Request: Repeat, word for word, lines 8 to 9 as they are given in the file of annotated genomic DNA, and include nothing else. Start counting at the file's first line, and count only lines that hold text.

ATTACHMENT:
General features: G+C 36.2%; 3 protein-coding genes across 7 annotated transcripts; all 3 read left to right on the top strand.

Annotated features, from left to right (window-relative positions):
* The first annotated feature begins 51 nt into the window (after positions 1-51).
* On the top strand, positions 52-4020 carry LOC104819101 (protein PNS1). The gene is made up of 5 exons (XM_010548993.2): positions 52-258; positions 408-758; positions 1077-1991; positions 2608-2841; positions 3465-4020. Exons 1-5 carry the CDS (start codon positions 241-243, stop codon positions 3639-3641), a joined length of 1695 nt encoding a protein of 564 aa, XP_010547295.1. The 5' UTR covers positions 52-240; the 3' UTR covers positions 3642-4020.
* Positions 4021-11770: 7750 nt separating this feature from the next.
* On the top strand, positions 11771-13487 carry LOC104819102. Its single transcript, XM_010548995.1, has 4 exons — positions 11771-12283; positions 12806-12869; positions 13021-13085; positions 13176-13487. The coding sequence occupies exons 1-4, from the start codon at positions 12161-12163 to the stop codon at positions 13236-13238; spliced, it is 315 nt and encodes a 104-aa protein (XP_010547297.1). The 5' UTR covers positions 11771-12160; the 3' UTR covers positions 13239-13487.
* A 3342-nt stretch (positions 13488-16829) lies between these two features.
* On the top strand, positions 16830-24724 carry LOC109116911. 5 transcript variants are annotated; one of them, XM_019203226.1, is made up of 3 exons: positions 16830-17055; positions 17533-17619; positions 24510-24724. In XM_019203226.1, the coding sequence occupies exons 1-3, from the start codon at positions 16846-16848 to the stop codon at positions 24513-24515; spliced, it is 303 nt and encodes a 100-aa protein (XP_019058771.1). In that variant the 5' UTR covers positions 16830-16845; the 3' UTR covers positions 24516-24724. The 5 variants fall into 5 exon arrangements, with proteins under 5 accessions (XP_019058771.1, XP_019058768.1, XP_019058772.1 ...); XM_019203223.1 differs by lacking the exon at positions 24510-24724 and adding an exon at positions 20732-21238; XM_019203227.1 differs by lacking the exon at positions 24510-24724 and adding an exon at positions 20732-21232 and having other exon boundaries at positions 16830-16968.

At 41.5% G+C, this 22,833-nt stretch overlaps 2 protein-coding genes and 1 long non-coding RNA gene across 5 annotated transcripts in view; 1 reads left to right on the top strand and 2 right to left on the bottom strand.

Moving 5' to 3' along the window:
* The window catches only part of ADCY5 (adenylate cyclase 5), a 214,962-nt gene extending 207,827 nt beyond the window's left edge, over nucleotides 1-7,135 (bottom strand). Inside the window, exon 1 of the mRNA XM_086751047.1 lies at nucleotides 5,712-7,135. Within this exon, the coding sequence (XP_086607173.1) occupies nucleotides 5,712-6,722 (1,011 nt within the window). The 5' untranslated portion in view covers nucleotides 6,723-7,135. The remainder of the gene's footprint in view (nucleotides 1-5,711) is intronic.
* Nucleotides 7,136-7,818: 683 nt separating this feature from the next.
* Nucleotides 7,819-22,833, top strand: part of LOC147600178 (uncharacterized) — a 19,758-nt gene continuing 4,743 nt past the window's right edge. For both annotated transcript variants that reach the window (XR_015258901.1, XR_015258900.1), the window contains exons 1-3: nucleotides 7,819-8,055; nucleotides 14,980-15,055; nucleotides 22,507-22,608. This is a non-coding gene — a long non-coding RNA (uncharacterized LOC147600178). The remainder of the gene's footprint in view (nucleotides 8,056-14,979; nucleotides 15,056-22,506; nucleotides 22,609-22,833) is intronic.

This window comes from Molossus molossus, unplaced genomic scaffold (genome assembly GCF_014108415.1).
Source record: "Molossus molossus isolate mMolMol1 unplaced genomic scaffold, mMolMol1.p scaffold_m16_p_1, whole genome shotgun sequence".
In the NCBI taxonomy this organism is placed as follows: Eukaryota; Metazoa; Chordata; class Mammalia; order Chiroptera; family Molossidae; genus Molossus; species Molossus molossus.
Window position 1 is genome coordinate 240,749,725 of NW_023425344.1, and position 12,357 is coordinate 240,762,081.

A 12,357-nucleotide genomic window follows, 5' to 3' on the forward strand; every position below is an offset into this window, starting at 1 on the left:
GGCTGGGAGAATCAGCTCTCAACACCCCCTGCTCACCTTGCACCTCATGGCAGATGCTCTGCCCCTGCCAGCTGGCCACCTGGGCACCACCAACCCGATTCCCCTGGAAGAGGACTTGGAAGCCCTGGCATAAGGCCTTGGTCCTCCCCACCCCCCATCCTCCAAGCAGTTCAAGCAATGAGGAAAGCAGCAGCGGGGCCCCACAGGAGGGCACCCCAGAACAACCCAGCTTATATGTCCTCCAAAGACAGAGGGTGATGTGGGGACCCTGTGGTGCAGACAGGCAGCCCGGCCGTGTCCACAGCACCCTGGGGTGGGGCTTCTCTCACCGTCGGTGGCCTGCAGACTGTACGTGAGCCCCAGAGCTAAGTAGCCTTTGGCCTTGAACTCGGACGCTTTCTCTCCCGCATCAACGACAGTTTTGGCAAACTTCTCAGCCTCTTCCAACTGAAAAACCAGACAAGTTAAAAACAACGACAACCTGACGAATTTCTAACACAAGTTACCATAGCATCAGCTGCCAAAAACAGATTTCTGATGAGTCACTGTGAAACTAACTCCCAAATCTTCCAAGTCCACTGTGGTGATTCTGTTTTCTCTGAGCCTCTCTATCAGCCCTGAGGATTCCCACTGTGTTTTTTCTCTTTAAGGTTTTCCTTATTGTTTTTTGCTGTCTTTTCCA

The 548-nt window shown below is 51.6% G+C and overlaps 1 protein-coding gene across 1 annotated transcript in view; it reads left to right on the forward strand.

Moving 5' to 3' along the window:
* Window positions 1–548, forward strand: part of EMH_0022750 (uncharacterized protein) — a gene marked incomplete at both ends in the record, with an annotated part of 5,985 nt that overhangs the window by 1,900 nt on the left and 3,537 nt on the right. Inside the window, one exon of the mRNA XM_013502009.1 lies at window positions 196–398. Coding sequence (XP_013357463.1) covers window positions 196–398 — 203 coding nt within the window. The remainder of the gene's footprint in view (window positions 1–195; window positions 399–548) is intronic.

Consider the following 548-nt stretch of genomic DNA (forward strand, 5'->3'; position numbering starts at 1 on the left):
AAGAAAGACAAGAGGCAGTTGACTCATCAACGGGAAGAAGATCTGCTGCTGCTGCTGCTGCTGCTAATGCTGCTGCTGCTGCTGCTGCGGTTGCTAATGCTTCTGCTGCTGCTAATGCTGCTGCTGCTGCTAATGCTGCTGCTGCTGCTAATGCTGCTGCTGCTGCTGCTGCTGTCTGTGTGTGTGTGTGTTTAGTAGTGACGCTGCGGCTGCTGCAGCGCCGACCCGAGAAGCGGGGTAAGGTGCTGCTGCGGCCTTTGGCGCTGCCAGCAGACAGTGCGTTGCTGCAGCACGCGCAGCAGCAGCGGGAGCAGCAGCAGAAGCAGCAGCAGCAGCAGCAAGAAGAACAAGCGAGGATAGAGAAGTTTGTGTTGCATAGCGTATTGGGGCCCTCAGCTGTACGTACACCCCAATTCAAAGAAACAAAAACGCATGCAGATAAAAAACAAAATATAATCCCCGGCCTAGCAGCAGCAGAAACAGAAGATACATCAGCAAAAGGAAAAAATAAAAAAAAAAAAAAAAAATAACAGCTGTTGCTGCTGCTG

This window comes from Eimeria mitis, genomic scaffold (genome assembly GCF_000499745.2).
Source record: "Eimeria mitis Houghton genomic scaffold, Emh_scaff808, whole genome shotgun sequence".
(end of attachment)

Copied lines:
* On the top strand, positions 16830-24724 carry LOC109116911. 5 transcript variants are annotated; one of them, XM_019203226.1, is made up of 3 exons: positions 16830-17055; positions 17533-17619; positions 24510-24724. In XM_019203226.1, the coding sequence occupies exons 1-3, from the start codon at positions 16846-16848 to the stop codon at positions 24513-24515; spliced, it is 303 nt and encodes a 100-aa protein (XP_019058771.1). In that variant the 5' UTR covers positions 16830-16845; the 3' UTR covers positions 24516-24724. The 5 variants fall into 5 exon arrangements, with proteins under 5 accessions (XP_019058771.1, XP_019058768.1, XP_019058772.1 ...); XM_019203223.1 differs by lacking the exon at positions 24510-24724 and adding an exon at positions 20732-21238; XM_019203227.1 differs by lacking the exon at positions 24510-24724 and adding an exon at positions 20732-21232 and having other exon boundaries at positions 16830-16968.

At 41.5% G+C, this 22,833-nt stretch overlaps 2 protein-coding genes and 1 long non-coding RNA gene across 5 annotated transcripts in view; 1 reads left to right on the top strand and 2 right to left on the bottom strand.